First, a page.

The series of fatal small plane crashes in Maine over the past few weeks, coupled with one high-profile crash in Alaska that claimed the life of a former U.S. senator, should give us all reason to pause.

No one can say for certain what caused these accidents; they remain under investigation.

But combined with another recent non-fatal mishap on Brandy Pond in Naples in August, we can examine the common denominators and other basic information.

All of the accidents involved experienced pilots and, in at least three of the incidents, experienced co-pilots. In one, a heralded plane mechanic was also on board.

None of the fatal accidents, except the Alaska mishap, involved weather as a contributing factor.

All involved small planes, while piloted by professional pilots, on largely practice or recreational outings.

Only one involved an “experimental” plane. The other aircraft ranged in age and model from brand-new to 1940s-era. Some were seaplanes and others were conventional craft.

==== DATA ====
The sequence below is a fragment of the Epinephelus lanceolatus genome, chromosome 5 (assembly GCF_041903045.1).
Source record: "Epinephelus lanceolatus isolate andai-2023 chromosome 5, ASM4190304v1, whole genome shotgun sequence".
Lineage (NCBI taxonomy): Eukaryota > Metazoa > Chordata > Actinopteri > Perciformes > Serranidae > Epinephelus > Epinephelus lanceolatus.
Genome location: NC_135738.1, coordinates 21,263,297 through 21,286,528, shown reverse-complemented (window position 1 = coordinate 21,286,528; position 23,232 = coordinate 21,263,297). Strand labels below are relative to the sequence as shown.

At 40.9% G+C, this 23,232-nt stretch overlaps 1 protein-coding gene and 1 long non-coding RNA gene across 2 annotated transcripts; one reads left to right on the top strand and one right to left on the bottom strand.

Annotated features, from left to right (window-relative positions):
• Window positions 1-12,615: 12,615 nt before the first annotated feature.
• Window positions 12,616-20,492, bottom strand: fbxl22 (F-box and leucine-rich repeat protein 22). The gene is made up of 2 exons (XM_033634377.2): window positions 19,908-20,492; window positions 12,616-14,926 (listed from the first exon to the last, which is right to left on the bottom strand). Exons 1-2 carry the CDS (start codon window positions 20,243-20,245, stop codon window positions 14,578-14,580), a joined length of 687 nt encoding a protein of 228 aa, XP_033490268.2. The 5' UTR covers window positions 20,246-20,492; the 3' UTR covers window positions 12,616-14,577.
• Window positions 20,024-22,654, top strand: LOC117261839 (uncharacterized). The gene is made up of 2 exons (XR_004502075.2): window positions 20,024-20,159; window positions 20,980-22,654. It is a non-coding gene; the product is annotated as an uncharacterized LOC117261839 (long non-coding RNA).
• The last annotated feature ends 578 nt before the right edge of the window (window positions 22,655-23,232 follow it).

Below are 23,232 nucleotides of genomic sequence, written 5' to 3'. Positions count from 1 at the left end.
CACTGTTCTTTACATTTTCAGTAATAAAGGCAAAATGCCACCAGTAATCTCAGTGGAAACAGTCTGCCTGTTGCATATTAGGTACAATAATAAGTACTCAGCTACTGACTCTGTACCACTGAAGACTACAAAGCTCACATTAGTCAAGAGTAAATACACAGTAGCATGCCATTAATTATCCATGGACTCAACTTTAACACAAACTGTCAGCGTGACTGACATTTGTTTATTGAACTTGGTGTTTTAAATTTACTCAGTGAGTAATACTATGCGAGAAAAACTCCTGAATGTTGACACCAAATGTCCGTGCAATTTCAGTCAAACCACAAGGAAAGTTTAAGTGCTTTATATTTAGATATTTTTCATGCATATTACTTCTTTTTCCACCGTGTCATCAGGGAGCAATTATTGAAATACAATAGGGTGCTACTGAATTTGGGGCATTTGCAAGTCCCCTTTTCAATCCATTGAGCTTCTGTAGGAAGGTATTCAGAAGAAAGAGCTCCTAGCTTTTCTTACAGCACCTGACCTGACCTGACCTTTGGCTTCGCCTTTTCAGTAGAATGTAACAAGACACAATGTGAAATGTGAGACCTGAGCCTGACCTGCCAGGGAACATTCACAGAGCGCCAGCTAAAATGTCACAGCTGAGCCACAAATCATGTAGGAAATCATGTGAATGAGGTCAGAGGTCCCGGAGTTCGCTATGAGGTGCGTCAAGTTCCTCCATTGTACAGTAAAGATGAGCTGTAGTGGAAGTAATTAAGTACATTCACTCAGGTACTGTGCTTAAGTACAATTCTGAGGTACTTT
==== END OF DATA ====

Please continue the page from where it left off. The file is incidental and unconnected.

Considering these factors we have to wonder if comfort of work or even complacency will be the ultimate cause of these sad accidents.

We feel for the families and friends who lost what in all cases sound like exceptional people with great love for flight and flying and sharing that joy with others  also people who had long and safe records as pilots.
In one case, we know from the available National Transportation Safety Board report that it appears a pilot flying a plane equipped to fly from both land and water landed with his wheels down on water.

The lights indicating those wheels were down were on and, from what a surviving passenger told a Federal Aviation Administration inspector, ” just prior to the airplane making contact with the water the pilot made a verbal expression and immediately after making contact with the water, the airplane went to the left and nosed over.”

We don’t know for sure what caused these accidents, but the deaths of the pilots and passengers involved in these recent crashes should serve as a stark reminder to all of those who do dangerous tasks, either for fun or profession, that a long-safe track record is never the basis to ease up on safety.

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